Why Communications are the Problematique-Solver’s Bottleneck


Communications, not  research, is the current bottleneck in the effort to reach true global sustainability. 

(If you’re only after the reasoning I presented at the Club of Rome’s first Summer Academy in Florence in 2017, skip to “Now, why communications?”.)

One thing needs explaining before I elaborate: the term Problematique-Solver.

I use it to refer to any person striving for a truly sustainable state of affairs in humanity’s interactions with the ecological system it depends on.

I heard you sigh at the vague buzzword of “sustainability”, so let me clarify.

Sustainability is a trait of systems, not a trait of parts of a system. This is important.

A truly sustainable lifestyle is therefore only possible in a sustainable society. As long as this is not the case, the goal of lifestyle choices should be to induce societal change towards sustainability.

By invoking a Problematique-Solver, I do not mean to profess the belief that any single person can solve humanity’s cluster of giant problems. I do mean to refer to those who are working and designing their lifestyles towards it using reason and noticeable effort.

Now, why communications?

Let’s start where most environmentally committed people would seem to agree.

  1. We need to change how large corporations (can) behave. Large corporations are the biggest polluters, biggest resource users, and next to governments among the most powerful entities in the world.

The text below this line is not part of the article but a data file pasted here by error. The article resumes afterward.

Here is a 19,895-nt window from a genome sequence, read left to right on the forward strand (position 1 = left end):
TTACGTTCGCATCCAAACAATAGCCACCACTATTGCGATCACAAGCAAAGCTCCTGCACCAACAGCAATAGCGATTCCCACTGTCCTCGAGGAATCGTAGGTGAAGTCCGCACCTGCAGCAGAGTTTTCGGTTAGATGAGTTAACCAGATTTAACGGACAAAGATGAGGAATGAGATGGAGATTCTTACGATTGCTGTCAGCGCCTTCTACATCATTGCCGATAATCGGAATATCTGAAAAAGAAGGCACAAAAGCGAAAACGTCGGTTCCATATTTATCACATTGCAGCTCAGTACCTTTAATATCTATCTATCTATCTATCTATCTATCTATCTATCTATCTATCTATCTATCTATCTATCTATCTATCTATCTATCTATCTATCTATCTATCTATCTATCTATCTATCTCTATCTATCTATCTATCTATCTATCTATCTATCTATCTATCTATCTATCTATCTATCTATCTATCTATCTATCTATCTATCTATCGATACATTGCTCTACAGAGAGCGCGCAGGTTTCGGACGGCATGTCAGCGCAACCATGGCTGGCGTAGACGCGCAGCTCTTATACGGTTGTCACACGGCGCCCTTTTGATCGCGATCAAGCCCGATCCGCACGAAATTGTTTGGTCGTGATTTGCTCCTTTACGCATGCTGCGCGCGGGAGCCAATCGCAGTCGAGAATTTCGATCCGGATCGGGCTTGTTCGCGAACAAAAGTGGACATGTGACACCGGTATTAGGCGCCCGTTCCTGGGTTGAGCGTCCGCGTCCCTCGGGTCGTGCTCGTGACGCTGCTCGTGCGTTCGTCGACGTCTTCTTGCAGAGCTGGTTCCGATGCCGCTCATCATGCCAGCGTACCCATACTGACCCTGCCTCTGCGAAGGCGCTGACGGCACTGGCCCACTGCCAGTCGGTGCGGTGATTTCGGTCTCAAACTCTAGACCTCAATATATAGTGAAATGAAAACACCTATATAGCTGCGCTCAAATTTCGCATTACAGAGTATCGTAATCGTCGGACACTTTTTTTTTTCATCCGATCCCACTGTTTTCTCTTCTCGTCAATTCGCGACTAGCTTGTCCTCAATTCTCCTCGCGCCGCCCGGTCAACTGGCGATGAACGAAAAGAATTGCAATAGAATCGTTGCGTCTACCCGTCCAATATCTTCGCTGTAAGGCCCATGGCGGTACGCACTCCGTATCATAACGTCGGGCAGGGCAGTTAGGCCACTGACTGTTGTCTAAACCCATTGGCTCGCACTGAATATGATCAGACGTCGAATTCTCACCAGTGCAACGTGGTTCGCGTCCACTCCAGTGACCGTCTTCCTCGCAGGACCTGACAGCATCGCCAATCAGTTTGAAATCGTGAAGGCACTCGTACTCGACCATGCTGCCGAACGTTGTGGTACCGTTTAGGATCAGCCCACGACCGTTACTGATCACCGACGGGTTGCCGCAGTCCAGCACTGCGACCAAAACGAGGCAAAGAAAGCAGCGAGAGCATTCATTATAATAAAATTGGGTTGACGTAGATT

As they are built on principles that force them to prioritize shareholder return, they are by design forced to disregard externalities and externalize as many costs as possible.
    Even if they tried to, it seems they inherently could not better themselves in this regard. At least not without help from the outside.
  2. We can not argue them into maximizing public benefit (or even just increasing it by far enough, ie decreasing their negative impact on natural systems) – because profit-maximizing, not public-benefit-maximizing behaviour is their nature und purpose.
    We can also not ask them for it or suggest it to them.

    Let me quote a far better writer on this, because this point is so important. Scott Alexander explains:

[Agents in competitive systems that optimize only for profit] gradually lose all values except sheer competition[.]

[…] Companies in an economic environment of sufficiently intense competition are forced to abandon all values except optimizing-for-profit or else be outcompeted by companies that optimized for profit better and so can sell the same service at a lower price. (…)

From a god’s‑eye-view, we can contrive a friendly industry where every company pays its workers a living wage. From within the system, there’s no way to enact it.

We can only legislate them into doing so.

  1. A strong public mandate (pressure from citizens) is needed to put the necessary laws in place.